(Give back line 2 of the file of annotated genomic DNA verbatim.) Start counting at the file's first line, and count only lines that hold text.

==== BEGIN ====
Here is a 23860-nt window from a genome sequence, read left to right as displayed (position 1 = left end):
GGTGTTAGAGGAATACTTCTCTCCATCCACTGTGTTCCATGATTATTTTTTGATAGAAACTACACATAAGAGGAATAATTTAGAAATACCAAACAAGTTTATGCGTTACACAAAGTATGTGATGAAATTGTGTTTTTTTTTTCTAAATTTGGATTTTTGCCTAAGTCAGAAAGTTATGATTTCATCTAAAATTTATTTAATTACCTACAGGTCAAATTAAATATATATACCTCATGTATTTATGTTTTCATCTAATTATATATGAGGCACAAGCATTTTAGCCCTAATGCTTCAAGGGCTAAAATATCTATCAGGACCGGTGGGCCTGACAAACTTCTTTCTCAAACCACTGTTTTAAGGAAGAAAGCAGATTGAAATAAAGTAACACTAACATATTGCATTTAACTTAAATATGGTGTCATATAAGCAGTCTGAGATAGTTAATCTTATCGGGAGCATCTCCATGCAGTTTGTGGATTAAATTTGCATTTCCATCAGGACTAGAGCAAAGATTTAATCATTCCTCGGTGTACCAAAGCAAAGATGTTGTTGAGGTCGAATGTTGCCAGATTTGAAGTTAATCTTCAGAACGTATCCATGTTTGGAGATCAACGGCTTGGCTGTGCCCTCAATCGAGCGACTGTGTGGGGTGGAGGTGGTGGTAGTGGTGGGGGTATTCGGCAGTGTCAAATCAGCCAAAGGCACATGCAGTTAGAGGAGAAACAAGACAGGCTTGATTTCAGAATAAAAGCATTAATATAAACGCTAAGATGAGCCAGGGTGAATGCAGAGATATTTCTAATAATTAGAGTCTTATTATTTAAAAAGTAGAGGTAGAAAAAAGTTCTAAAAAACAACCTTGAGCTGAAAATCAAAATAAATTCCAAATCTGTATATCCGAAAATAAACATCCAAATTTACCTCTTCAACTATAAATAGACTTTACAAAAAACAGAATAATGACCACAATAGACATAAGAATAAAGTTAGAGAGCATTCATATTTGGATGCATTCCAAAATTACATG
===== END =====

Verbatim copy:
GGTGTTAGAGGAATACTTCTCTCCATCCACTGTGTTCCATGATTATTTTTTGATAGAAACTACACATAAGAGGAATAATTTAGAAATACCAAACAAGTTTATGCGTTACACAAAGTATGTGATGAAATTGTGTTTTTTTTTTCTAAATTTGGATTTTTGCCTAAGTCAGAAAGTTATGATTTCATCTAAAATTTATTTAATTACCTACAGGTCAAATTAAATATATATACCTCATGTATTTATGTTTTCATCTAATTATATATGAGGCACAAGCATTTTAGCCCTAATGCTTCAAGGGCTAAAATATCTATCAGGACCGGTGGGCCTGACAAACTTCTTTCTCAAACCACTGTTTTAAGGAAGAAAGCAGATTGAAATAAAGTAACACTAACATATTGCATTTAACTTAAATATGGTGTCATATAAGCAGTCTGAGATAGTTAATCTTATCGGGAGCATCTCCATGCAGTTTGTGGATTAAATTTGCATTTCCATCAGGACTAGAGCAAAGATTTAATCATTCCTCGGTGTACCAAAGCAAAGATGTTGTTGAGGTCGAATGTTGCCAGATTTGAAGTTAATCTTCAGAACGTATCCATGTTTGGAGATCAACGGCTTGGCTGTGCCCTCAATCGAGCGACTGTGTGGGGTGGAGGTGGTGGTAGTGGTGGGGGTATTCGGCAGTGTCAAATCAGCCAAAGGCACATGCAGTTAGAGGAGAAACAAGACAGGCTTGATTTCAGAATAAAAGCATTAATATAAACGCTAAGATGAGCCAGGGTGAATGCAGAGATATTTCTAATAATTAGAGTCTTATTATTTAAAAAGTAGAGGTAGAAAAAAGTTCTAAAAAACAACCTTGAGCTGAAAATCAAAATAAATTCCAAATCTGTATATCCGAAAATAAACATCCAAATTTACCTCTTCAACTATAAATAGACTTTACAAAAAACAGAATAATGACCACAATAGACATAAGAATAAAGTTAGAGAGCATTCATATTTGGATGCATTCCAAAATTACATG